Myth as Adventure

What if there were a creature in your game that was unstoppable? It did what it wanted, when it wanted, and to who it wanted to do it to.
“But Ripper?”, you say, “Aren’t those things bad for the game? Don’t players feel abused when you lay some killer monster into their laps?” well, the answer is yes! Yes it is a dirty trick just to throw a bunch of killer numbers together and let it destroy your campaign. You being the judge of this thing and all, what does it say about you if YOU cheat?

Now, I’m not talking about cheating. Lands no! What I’m talking about is a serious villain that can really throw a wrench into your players plans, and leave all of the ones who are lucky enough to be walking away with their lives, walking away with scars.

One of the most important stories to the fantasy genre is “The Lord of the Rings”, have you ever heard of it? Then no doubt you’ve heard of the dragon named Smog. Fools will tell you that old Smog was slain with a single arrow, but we know better then that, don’t we. We know that it took months and months of much work and adventure on the part of a party of mixed races to get a hobbit inside of his lair, and to get him close enough so that he could spot the chink in the great worm’s armor. Then, and only then, with this information could a solid archer notch up an arrow and pray that his eye was that of an eagles at that moment.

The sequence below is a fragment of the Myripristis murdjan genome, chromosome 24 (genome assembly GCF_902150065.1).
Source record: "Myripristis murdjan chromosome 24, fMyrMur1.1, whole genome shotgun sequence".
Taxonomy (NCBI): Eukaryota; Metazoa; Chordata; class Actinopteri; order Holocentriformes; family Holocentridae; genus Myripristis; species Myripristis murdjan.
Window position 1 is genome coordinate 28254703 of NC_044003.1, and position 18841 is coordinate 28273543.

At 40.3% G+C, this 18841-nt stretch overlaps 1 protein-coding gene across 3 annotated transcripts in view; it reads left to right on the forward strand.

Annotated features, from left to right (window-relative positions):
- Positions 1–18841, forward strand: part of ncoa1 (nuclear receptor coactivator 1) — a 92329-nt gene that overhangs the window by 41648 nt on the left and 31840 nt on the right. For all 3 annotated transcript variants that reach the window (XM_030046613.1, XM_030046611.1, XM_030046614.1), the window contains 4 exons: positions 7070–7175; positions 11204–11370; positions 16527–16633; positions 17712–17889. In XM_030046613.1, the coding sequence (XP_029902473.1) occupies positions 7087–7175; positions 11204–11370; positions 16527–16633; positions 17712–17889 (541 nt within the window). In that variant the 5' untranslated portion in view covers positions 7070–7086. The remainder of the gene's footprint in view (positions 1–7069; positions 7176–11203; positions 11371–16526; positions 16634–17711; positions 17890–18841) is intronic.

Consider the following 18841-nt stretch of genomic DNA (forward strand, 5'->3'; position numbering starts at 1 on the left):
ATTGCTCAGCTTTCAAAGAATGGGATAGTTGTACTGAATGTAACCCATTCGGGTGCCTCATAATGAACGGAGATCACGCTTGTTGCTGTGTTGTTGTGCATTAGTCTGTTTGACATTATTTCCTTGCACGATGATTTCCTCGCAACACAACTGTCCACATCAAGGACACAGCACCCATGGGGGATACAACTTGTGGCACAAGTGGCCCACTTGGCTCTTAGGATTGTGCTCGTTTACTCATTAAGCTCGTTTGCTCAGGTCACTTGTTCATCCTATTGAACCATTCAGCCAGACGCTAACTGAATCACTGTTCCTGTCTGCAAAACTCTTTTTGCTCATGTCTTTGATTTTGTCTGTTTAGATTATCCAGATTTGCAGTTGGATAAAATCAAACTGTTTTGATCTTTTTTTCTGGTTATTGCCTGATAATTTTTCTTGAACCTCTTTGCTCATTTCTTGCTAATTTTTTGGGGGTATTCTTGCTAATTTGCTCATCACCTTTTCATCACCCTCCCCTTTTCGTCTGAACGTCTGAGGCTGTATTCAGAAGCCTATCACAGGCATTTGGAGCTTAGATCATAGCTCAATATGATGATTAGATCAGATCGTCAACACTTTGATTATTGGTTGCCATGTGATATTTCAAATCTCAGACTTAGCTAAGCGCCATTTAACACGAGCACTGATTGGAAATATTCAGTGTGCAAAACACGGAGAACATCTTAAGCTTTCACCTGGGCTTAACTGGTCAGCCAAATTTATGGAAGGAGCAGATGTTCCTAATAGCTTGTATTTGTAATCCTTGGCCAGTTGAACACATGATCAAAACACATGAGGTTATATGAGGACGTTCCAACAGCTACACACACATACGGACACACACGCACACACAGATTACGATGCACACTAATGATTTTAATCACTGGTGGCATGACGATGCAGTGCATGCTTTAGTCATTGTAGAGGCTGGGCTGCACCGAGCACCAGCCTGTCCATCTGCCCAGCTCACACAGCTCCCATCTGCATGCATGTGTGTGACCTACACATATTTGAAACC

Research! A monster that appears to be perfect. It is intelligent, greedy, and blood-thirsty. Blessed by the darkest gods, and fueled by only the blackest of desires. Many fantasy tales begin with this simple concept. A young hero forced to flee his home, and years latter returning to extract their vengeance. This is a smart idea! A first level fighter can’t take on a dragon, but you can threaten them with one. A powerful red dragon extorting money from the heroes village, until the money simply runs out.

Of course, it doesn’t need to be a dragon, it could be a man. A man who will throw your entire family in prison if a huge tithe isn’t paid on a regular basis. Of course it will start with something easy, something which forces the party to go adventuring, but once the evil bully discovers how resourceful and successful the adventurers are, he may want more then just more and more money. Eventually they’ll have to deal with him, but getting to him is the hard part.